Beacon Journal staff writer
PENINSULA: The fate of this tiny village of 600 residents has largely been shaped by outside forces.
By the Cuyahoga Valley National Park, which has bought more than half of the village's property, turning tax-paying parcels into tax-exempt federal land.
By a million hikers, bikers and nature lovers who overwhelm this quaint community each year, using streets that have to be paved, salted and plowed from a shrinking budget.
By Summit County Council and the Ohio Revised Code, whose rules govern village activity because Peninsula has never adopted its own charter.
But officials hope a couple of issues on Tuesday's ballot will give citizens a little more control over their future.
A request to boost the income tax from 1 to 2 percent could add up to $100,000 a year to the village's bank account no small matter for a $1 million budget.
And while no one is marketing the issue as anything other than a simple tax increase, it's no secret the village has met with Boston Township trustees to discuss forming a Joint Economic Development District.
A 2 percent income tax is a necessary step toward a JEDD, a creative option for generating new revenue for the village and township.
Also on the ballot, voters are being asked to reconsider an issue they turned down once: Forming a commission to frame a charter. The question failed 96-87 in May.
Mayor Dick Fisher is convinced some residents thought they were voting on an actual charter and not a commission that would study the idea.
A 15-member charter commission was elected in May. That's 3 percent of the town's adult population.
''These are our friends and neighbors. They're not going to write a bad charter,'' Fisher said.
''And the good thing about a charter is if you don't like something, you can have an amendment in four years and change it,'' Fisher said. ''Try and get something done that fast in Columbus.''
While a charter would give the village self-governance, an income-tax increase would improve the village's ability to deliver public services, Fisher said.
That has been a nagging problem since the Cuyahoga Valley National Park began buying land in the 1970s.
Referring to a color-coded map in his office, Fisher estimates the park now owns 55 percent of the village.
Because the park does not pay property tax, a 2008 study concluded the 568 parcels of village property the park owns represents $224,000 in lost property taxes to the village, schools, fire district and other taxing agencies.
Another undetermined amount is lost because the park property is no longer available to people who might have lived on the land and paid income tax as well, Fisher added.
''This is not anti-park talk,'' Fisher is quick to note. ''We love the park. The bottom line is, we have lost income because of it, and we have to deal with it.''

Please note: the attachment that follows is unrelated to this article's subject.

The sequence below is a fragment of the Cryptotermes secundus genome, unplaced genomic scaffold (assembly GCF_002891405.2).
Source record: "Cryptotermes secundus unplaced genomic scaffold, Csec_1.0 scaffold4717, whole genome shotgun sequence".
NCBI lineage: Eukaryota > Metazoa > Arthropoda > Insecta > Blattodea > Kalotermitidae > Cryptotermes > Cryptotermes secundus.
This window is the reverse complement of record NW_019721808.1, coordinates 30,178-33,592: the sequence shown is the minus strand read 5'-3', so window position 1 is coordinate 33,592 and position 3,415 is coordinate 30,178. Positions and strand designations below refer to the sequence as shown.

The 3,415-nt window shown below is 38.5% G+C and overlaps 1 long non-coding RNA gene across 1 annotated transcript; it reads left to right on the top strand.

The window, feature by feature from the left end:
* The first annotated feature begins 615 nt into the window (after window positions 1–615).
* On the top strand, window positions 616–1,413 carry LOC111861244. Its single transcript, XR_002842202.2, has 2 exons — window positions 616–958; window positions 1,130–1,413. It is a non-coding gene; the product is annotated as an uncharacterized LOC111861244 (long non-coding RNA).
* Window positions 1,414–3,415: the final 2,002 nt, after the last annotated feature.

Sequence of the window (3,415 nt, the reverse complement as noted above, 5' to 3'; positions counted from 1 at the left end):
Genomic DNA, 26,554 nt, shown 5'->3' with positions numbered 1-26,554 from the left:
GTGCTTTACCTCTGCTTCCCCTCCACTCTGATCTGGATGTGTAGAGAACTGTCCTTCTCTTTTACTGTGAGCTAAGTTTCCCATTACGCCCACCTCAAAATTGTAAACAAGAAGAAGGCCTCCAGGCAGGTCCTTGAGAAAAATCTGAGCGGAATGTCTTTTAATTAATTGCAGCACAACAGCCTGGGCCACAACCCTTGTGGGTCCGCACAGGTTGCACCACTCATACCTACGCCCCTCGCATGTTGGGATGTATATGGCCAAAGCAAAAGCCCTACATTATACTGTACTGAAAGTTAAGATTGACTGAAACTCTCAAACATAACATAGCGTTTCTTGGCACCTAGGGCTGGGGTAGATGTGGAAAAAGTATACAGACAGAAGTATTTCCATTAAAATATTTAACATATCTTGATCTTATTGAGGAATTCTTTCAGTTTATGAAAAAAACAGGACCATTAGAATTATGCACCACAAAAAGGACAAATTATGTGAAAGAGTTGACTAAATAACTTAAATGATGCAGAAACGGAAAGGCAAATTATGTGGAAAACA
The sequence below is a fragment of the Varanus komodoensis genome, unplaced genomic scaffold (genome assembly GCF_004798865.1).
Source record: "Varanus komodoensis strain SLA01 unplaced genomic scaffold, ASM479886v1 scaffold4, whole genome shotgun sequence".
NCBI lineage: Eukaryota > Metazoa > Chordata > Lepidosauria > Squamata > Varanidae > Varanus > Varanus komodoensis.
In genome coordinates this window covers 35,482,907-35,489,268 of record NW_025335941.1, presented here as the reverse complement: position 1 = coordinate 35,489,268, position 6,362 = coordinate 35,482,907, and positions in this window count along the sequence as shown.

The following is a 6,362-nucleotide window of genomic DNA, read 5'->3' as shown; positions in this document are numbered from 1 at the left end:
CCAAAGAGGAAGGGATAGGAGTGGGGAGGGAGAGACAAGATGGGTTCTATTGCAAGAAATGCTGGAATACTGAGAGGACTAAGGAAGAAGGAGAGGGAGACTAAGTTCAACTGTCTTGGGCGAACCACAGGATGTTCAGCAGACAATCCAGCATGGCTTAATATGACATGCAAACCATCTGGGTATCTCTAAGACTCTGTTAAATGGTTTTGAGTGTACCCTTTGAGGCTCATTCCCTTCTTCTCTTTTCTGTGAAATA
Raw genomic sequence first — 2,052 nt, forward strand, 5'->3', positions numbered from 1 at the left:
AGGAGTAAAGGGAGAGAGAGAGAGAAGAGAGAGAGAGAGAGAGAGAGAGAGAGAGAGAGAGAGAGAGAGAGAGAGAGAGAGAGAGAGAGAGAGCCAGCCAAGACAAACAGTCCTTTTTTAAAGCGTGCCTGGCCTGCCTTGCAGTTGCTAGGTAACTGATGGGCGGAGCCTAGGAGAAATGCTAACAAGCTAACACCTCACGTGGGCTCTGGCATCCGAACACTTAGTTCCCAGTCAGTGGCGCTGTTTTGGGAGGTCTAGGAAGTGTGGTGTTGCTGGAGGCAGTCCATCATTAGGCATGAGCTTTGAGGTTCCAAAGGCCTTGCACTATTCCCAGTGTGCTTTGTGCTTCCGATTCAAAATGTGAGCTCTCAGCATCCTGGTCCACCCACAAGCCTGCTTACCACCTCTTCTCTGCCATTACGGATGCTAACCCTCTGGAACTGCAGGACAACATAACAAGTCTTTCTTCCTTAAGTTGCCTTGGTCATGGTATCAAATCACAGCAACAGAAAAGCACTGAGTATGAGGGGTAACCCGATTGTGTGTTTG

Internal growth is not an option. The village has the same population as a century ago. And there is no water and sewer to support business expansion.
So officials have to look outside their own borders.
The income-tax increase could open that door.
Neighboring Boston Township also in a financial crunch after losing land to the park since the 1970s asked Peninsula Village Council to begin discussing a JEDD.
The partnership would allow the two entities to identify commercial and industrial property and levy an income tax on people who work on it.
The township benefits because it cannot collect income taxes on its own, but it can share the taxes from a JEDD.
The village benefits because it would share taxes generated on township land.
Some target areas are private businesses (like the Boston Mills ski area) and some are nonprofits (like the Boy Scouts' Camp Manatoc).
But other areas could include park-owned land in Boston Township. Under a JEDD, they would remain exempt from property tax but would begin paying an income tax.
Village and township officials met a couple of times this summer, but decided to stop until the question of Peninsula's income tax is decided.
''It doesn't make sense unless Peninsula has a 2 percent tax,'' Boston Township Trustee Randy Bergdorf said.
Fisher said if the income tax passes, negotiations probably would resume, but the village is not promoting the issue as a piece of the JEDD puzzle since there is no guarantee that will happen.
''We simply need more money, and an income-tax increase will give us more money,'' Fisher said.
Park spokeswoman Mary Pat Doorley said the income-tax question is village business and the park has no issue with it.
''We will follow the law, whatever the law is,'' she said.
Who would it affect?
Many Peninsula residents won't be affected by the tax increase at all, the mayor noted, because most communities already charge a tax of 2 percent or more and offer a 100 percent credit so workers aren't hit twice.
Most of those who see a hike will be Peninsula residents who also work in the village, Fisher said.
Still, the village will double the $100,000 it gets in annual income-tax revenue because some income-tax money being paid by workers to other communities would come to the village instead.
Fisher said that money could be used to increase pay for a police force that hasn't had a raise in five years.
The mayor is also eager to replace the 19-year-old service truck responsible for plowing the village's 13 miles of streets. Not to mention the town's two mowers 22 and 29 years old.
And if it doesn't pass?
''We'll do what we always do: survive,'' he said.
The village's only full-time employees are the office clerk, a road worker and three police officers the minimum needed for three eight-hour shifts in a day.
Peninsula voters are also being asked to renew a road levy and a fire levy, but Fisher is optimistic about the chances of the income-tax increase.
''I think they're supportive of it. They know our problem,'' he said. ''But you also have a really weak economy, so who knows? Taxes are not a nice thing.''